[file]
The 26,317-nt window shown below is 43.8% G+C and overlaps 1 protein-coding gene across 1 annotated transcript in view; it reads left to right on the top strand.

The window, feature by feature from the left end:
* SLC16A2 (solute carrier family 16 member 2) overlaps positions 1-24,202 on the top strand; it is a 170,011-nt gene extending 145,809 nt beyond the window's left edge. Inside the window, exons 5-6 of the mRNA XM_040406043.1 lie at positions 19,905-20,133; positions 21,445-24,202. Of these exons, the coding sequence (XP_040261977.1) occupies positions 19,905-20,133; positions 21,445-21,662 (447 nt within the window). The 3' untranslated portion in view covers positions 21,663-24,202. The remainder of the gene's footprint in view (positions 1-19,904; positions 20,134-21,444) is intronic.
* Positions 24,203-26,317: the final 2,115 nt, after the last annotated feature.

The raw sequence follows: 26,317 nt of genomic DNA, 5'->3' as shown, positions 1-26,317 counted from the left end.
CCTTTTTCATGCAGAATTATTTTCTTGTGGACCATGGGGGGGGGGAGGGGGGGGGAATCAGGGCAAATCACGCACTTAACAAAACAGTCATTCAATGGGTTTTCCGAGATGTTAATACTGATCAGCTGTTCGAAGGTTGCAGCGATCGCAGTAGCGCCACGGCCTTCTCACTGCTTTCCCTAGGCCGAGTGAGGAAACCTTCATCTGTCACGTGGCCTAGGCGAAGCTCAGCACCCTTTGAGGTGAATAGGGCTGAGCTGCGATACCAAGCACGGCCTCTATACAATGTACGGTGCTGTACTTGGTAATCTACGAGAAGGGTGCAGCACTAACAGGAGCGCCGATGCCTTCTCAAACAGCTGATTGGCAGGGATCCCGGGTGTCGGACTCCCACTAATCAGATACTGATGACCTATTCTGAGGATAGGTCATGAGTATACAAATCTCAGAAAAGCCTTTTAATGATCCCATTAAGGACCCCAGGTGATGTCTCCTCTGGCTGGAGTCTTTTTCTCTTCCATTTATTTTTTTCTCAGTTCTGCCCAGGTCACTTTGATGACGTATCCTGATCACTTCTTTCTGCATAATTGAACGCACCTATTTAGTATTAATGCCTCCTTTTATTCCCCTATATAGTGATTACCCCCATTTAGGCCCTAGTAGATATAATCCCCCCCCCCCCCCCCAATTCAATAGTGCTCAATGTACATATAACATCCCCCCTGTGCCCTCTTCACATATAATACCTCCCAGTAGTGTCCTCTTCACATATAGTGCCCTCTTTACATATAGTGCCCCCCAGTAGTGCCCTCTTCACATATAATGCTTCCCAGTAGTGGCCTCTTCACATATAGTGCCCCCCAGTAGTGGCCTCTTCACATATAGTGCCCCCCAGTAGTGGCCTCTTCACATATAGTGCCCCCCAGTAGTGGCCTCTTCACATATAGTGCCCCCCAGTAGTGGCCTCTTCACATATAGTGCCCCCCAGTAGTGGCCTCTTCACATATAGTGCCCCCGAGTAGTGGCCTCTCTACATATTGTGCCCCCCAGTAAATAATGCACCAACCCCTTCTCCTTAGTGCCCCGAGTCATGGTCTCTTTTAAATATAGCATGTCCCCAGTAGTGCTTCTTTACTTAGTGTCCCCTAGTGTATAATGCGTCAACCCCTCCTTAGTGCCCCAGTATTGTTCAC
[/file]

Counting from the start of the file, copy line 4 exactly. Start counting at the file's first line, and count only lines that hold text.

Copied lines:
* Positions 24,203-26,317: the final 2,115 nt, after the last annotated feature.